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Gun clubs worry Arms Act changes will misfire for hobby shooters

Gun clubs warn some will fold as a result of regulations arising from the Christchurch terror attacks, forcing hunters and shooters to blaze away in the back blocks instead of ranges.

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Photo: 123rf

Shooting clubs and ranges must be approved and certified by police under changes to the Arms Act that come into force in June.

Shooters argue small, volunteer-run clubs will close because of compliance costs and red tape, but gun control advocates say regulation is important for public safety and some of their claims are greatly exaggerated.

Police have sought submissions on the proposed changes, acknowledging most clubs and ranges are run responsibly and play an important role in promoting the safe use of guns for recreation.

An estimated 10 per cent of New Zealand's 250,000 licensed shooters belong to a gun club, but ranges are also used by hunters to sight in their rifles.

The terrorist was a member of the Otago Shooting Sports Rifle and Pistol Club and the Bruce Rifle Club, where he practised shooting at its range near Milton.

National Rifle Association of New Zealand president Malcolm Dodson said police were trying to micro-manage clubs and ranges with good safety records as a result of their own regulatory failures in granting Brenton Tarrant a gun licence.

"It's going to close clubs, it's going to close ranges, it's a given," he said.

"Police should actually be supporting the clubs. It feels like at the moment they're trying to take a wrecking ball to them."

Police have released a 137-page discussion document detailing five-year range certification fees of up to $830, while fees to approve a shooting club could cost an average of $275.

Dodson said the closure of small clubs that could not meet the requirements would have unintended safety consequences.

"You close ranges, people are going to want to go and shoot somewhere," he said.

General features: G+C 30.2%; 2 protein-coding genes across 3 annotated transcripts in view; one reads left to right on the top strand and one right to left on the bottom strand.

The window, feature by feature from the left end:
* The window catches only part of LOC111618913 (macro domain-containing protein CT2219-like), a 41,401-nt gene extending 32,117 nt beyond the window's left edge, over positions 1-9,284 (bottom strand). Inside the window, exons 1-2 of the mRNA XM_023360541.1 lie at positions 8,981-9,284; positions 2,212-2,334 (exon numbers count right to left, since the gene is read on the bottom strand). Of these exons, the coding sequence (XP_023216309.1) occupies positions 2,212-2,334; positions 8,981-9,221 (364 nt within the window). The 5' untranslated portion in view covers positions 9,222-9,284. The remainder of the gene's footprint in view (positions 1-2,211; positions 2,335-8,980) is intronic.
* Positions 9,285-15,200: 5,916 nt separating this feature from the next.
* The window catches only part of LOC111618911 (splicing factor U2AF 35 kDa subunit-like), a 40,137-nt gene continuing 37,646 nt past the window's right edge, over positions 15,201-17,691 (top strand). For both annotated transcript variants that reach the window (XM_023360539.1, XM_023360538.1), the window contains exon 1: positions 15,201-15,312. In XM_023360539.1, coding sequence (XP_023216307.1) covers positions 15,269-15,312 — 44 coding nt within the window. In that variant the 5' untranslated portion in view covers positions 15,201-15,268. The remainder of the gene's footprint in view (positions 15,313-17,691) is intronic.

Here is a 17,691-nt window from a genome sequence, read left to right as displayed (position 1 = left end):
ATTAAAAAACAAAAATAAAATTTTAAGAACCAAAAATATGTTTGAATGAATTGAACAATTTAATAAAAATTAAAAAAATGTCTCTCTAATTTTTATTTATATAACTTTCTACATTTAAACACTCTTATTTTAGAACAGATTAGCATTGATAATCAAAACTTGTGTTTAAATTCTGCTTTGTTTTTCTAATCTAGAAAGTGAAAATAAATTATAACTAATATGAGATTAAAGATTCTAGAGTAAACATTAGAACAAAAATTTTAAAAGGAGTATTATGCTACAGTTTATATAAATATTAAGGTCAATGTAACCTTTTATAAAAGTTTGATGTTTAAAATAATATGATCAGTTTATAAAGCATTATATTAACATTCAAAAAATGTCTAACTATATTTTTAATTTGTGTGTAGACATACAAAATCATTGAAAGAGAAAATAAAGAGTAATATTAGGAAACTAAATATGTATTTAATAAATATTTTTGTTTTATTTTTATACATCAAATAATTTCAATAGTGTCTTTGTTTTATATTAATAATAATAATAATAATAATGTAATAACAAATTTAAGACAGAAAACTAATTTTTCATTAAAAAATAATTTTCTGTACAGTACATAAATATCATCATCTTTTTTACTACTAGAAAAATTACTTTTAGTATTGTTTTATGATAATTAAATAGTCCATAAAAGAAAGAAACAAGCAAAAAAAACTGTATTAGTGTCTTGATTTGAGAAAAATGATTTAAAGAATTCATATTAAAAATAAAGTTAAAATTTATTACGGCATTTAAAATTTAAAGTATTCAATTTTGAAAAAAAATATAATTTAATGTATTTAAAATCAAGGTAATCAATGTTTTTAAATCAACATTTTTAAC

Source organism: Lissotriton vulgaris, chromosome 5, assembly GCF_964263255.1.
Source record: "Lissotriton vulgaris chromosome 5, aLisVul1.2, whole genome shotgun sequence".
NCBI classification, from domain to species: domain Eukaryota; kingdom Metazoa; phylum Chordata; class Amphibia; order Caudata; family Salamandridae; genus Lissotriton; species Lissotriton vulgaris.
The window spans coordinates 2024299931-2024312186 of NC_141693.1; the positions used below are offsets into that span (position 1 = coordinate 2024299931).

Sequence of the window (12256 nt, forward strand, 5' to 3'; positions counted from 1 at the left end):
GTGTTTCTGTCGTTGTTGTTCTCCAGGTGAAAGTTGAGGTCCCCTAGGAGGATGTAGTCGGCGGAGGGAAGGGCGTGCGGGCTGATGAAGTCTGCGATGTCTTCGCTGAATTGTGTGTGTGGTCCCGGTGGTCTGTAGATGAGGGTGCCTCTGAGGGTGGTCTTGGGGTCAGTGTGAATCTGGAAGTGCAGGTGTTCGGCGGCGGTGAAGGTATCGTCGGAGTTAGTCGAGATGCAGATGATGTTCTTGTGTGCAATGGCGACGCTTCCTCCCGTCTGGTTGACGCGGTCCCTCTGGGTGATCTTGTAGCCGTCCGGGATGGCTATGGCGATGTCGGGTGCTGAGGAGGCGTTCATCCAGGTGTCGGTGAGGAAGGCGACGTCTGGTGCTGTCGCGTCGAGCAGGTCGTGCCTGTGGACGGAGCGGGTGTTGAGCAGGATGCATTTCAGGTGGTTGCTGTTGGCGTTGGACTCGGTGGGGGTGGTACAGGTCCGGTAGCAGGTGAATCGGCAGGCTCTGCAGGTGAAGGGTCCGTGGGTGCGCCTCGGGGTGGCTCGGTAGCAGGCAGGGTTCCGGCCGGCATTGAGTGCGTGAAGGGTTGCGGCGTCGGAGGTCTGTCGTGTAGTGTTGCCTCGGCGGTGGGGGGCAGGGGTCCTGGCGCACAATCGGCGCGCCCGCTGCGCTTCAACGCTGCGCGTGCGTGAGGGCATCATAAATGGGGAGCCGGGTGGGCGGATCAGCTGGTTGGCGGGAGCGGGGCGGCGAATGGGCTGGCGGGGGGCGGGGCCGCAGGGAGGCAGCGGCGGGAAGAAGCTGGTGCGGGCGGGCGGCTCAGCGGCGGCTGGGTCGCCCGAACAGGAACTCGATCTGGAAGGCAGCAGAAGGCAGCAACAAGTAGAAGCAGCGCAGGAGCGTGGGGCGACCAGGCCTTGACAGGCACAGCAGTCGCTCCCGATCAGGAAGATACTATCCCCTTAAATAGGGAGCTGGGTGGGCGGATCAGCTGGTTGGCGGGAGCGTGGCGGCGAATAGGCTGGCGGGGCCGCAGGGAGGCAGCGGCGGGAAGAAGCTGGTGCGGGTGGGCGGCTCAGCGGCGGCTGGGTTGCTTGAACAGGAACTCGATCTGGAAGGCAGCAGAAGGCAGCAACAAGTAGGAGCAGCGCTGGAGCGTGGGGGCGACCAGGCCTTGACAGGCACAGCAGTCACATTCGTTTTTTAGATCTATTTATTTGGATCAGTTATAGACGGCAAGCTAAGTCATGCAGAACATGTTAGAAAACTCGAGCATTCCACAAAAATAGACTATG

"They're just going to go out in the country somewhere, or down the riverbed or into a forest somewhere, put a target up and just start blazing away."

Deerstalkers Association chief executive Gwyn Thurlow said hunters used ranges to zero their rifles and practise shooting.

"It's not just people going to a range and shooting it up and having a laugh with the boys. It's really safety-focussed, it's ethics-focussed and there are a lot of unintended consequences if we get this wrong," he said.

"We're not dealing with the Tarrants of the world, we're dealing with that good neighbour that lives by you or that farmer down the road."

Gun Control NZ co-founder Philippa Yasbek said claims of excessive fees and form-filling were an exaggeration.

She said the paperwork amounted to little more than incorporated societies were expected to produce, in addition to safety information that well-managed clubs should already have.

"Yes, it may be that some very poorly run clubs out there will end up closing, but I think it's better that a poorly run club closes than allow them to continue in a very sloppy way," she said.

"Clubs need to move with the times and be able to provide that level of assurance through a formal regulatory process."

Yasbek said gun clubs were sometimes targets for thieves, there were health and safety issues with lead contamination and poisoning, and her organisation was concerned about some clubs holding liquor licences.

A policeman patrols as delegates and religious leaders wait to enter Al Noor Mosque in Christchurch on March 23, 2019, eight days after a shooting incident claimed the lives of 50 people in two mosques of the city.
Photo: AFP

Days after the 2019 mass shooting a visitor to the Bruce Rifle Club claimed in a Facebook post to have concerns about its culture, saying the club was "the perfect breeding ground" for someone to train for a terrorist attack.

The man also claimed to have raised his concerns with police in late 2017 but the royal commission into the massacre found that was not the case.

While many clubs have a policy of reporting concerns about people's behaviour, Yasbek said it was not universal.

"We do hope a change in the regulation of clubs might lead to a sort of see something, say something-type culture, where clubs are encouraged to report individuals with concerning behaviour," she said.

In a statement, police said they would monitor clubs and ranges' compliance through a new database.

"As there is currently no regulatory oversight of the majority of shooting clubs and ranges, police don't maintain a central database of incidents reported, or concerns raised regarding behaviour on clubs and ranges necessarily identify shooting accidents or incidents that specifically occur at clubs and ranges," police said.

Shooting clubs and ranges must apply for approval or certification by 24 June next year.

The six-week consultation phase runs until 4 May.